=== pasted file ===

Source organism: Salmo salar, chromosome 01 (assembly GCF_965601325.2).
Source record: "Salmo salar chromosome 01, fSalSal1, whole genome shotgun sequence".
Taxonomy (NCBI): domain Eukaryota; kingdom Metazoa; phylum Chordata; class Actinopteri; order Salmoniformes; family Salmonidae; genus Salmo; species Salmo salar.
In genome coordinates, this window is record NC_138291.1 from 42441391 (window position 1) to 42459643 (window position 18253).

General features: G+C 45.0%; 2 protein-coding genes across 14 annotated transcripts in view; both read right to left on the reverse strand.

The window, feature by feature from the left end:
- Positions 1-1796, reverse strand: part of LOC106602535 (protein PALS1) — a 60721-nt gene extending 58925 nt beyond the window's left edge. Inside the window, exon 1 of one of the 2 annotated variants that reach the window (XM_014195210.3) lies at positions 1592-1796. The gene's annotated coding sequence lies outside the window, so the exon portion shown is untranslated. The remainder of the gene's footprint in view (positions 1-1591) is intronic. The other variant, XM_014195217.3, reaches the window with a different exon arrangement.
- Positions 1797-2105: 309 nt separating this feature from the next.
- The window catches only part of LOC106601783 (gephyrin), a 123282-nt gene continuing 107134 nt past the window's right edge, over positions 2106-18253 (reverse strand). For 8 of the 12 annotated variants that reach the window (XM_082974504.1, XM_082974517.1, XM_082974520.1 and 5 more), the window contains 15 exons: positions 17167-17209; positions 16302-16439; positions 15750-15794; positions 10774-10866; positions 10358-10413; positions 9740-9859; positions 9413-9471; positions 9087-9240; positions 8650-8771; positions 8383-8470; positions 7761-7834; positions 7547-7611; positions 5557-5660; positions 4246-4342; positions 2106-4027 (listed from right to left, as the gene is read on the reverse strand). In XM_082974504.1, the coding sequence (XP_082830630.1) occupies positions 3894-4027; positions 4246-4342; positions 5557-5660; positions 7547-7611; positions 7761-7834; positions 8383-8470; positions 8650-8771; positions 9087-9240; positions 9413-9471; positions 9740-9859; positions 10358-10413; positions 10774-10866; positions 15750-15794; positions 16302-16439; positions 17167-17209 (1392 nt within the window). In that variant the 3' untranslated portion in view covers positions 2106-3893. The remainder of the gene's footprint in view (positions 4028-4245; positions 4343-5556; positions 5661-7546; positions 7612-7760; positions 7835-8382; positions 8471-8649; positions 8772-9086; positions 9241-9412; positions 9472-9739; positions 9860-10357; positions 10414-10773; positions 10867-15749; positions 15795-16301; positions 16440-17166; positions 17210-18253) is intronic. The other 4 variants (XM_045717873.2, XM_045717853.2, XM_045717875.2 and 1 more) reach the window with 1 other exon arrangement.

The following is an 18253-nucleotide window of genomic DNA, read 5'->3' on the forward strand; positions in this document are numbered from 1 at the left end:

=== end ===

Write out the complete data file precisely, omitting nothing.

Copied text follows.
Source organism: Salmo salar, chromosome 01 (assembly GCF_965601325.2).
Source record: "Salmo salar chromosome 01, fSalSal1, whole genome shotgun sequence".
Taxonomy (NCBI): domain Eukaryota; kingdom Metazoa; phylum Chordata; class Actinopteri; order Salmoniformes; family Salmonidae; genus Salmo; species Salmo salar.
In genome coordinates, this window is record NC_138291.1 from 42441391 (window position 1) to 42459643 (window position 18253).

General features: G+C 45.0%; 2 protein-coding genes across 14 annotated transcripts in view; both read right to left on the reverse strand.

The window, feature by feature from the left end:
- Positions 1-1796, reverse strand: part of LOC106602535 (protein PALS1) — a 60721-nt gene extending 58925 nt beyond the window's left edge. Inside the window, exon 1 of one of the 2 annotated variants that reach the window (XM_014195210.3) lies at positions 1592-1796. The gene's annotated coding sequence lies outside the window, so the exon portion shown is untranslated. The remainder of the gene's footprint in view (positions 1-1591) is intronic. The other variant, XM_014195217.3, reaches the window with a different exon arrangement.
- Positions 1797-2105: 309 nt separating this feature from the next.
- The window catches only part of LOC106601783 (gephyrin), a 123282-nt gene continuing 107134 nt past the window's right edge, over positions 2106-18253 (reverse strand). For 8 of the 12 annotated variants that reach the window (XM_082974504.1, XM_082974517.1, XM_082974520.1 and 5 more), the window contains 15 exons: positions 17167-17209; positions 16302-16439; positions 15750-15794; positions 10774-10866; positions 10358-10413; positions 9740-9859; positions 9413-9471; positions 9087-9240; positions 8650-8771; positions 8383-8470; positions 7761-7834; positions 7547-7611; positions 5557-5660; positions 4246-4342; positions 2106-4027 (listed from right to left, as the gene is read on the reverse strand). In XM_082974504.1, the coding sequence (XP_082830630.1) occupies positions 3894-4027; positions 4246-4342; positions 5557-5660; positions 7547-7611; positions 7761-7834; positions 8383-8470; positions 8650-8771; positions 9087-9240; positions 9413-9471; positions 9740-9859; positions 10358-10413; positions 10774-10866; positions 15750-15794; positions 16302-16439; positions 17167-17209 (1392 nt within the window). In that variant the 3' untranslated portion in view covers positions 2106-3893. The remainder of the gene's footprint in view (positions 4028-4245; positions 4343-5556; positions 5661-7546; positions 7612-7760; positions 7835-8382; positions 8471-8649; positions 8772-9086; positions 9241-9412; positions 9472-9739; positions 9860-10357; positions 10414-10773; positions 10867-15749; positions 15795-16301; positions 16440-17166; positions 17210-18253) is intronic. The other 4 variants (XM_045717873.2, XM_045717853.2, XM_045717875.2 and 1 more) reach the window with 1 other exon arrangement.

The following is an 18253-nucleotide window of genomic DNA, read 5'->3' on the forward strand; positions in this document are numbered from 1 at the left end: